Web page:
The way in which homosexuals are being portrayed, or how any social minority is being portrayed in the media, should constantly be the subject of analysis due to the fact that they are a significantly rhetorical product of culture. More importantly, the receiving audience should be questioning who the people that create and produce these shows are. To bring back a quote from Kuhar, “the media representation of normal homosexuality is in fact the representation of homosexuality in the image of heterosexuals, such as does not pose a threat to the heterosexual world.” (p.89) It can be a difficult task to produce a work of art in which you have never experienced what the art itself is depicting. To leave you with a question to ponder, if we were to once again analyze Eric Stonestreet’s portrayal of Cam from Modern Family, from Kuhar’s perspective, an important question that this author would ask is: are Mitch and Cam an accurate representation of gay men today in America? Or, are they simply the “poster models” for how heterosexuals view homosexuality?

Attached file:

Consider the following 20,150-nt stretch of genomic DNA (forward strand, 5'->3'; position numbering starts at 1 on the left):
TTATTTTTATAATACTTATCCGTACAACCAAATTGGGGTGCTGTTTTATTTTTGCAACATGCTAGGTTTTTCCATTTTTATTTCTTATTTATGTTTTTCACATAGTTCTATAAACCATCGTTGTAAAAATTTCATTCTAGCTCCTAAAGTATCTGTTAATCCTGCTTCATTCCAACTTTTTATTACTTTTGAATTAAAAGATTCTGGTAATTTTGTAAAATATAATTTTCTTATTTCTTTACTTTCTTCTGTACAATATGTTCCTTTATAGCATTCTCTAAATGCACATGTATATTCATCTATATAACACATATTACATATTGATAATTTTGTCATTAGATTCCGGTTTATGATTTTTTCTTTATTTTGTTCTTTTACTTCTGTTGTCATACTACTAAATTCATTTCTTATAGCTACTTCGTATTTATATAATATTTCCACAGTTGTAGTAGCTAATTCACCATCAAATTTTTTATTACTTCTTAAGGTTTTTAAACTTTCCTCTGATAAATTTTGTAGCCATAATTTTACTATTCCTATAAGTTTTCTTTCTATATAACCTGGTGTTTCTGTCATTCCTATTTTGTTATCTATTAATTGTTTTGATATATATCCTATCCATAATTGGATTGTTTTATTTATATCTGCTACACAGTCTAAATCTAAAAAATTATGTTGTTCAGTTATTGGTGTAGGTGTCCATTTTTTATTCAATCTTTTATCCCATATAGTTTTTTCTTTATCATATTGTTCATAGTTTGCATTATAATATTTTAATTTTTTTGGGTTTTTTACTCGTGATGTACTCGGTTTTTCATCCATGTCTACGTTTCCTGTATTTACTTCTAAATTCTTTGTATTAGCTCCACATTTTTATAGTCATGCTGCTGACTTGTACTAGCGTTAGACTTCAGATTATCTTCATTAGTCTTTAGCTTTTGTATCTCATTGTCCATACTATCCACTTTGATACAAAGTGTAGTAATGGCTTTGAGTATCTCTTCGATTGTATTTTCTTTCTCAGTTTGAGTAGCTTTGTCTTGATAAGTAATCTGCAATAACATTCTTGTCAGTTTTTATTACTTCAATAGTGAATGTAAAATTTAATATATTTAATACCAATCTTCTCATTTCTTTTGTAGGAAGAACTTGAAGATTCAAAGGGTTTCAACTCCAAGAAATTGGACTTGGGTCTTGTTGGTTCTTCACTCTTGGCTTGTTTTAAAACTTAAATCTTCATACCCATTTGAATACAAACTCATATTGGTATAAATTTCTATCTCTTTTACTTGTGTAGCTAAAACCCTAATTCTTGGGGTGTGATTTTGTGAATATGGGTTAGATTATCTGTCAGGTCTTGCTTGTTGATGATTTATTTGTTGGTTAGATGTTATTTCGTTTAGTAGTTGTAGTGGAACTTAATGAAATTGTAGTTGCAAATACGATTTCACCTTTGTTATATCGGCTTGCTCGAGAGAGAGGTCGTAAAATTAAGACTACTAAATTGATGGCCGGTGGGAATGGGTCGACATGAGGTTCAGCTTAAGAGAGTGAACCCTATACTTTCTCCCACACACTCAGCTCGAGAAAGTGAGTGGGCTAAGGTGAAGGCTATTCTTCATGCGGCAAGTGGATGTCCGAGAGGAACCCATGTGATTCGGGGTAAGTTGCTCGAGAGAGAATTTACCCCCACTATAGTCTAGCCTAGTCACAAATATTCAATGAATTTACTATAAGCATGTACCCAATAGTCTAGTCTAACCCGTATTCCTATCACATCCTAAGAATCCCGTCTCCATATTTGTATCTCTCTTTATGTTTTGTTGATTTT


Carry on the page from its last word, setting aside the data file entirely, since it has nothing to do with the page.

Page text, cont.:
If you're interested in this topic, I recommend you check out Dave Messily's video essay entitled Casual Pansexuality in Schitt's Creek: https://www.youtube.com/watch?v=Gcie5_tGNPY
[Dan Patrick Show]. (2017, May 5). Modern Family's Eric Stonestreet explains show character, shares Dodgers incident and more. Retrieved from https://www.youtube.com/watch?v=COPX5R7obis
Friedman, C. R. (1988). Male Homosexuality: A contemporary psychoanalytic perspective. New Haven and London: Yale University Press.
Kuhar, R. (2003). Media Representations of Homosexuality: An analysis of the Print Media in Slovenia, 1970 - 2000. Peace Institute, 1–112.
Leo, R. J. (1991). Television and the narrative structures of discourse and difference. Journal of Film and Video, 43, 45-55.
R. Hart, R.P. (2000). Representing Gay Men on American Television. The Journal of Men’s Studies, 9 (1), 59–79. https://doi.org/10.3149/jms.0901.59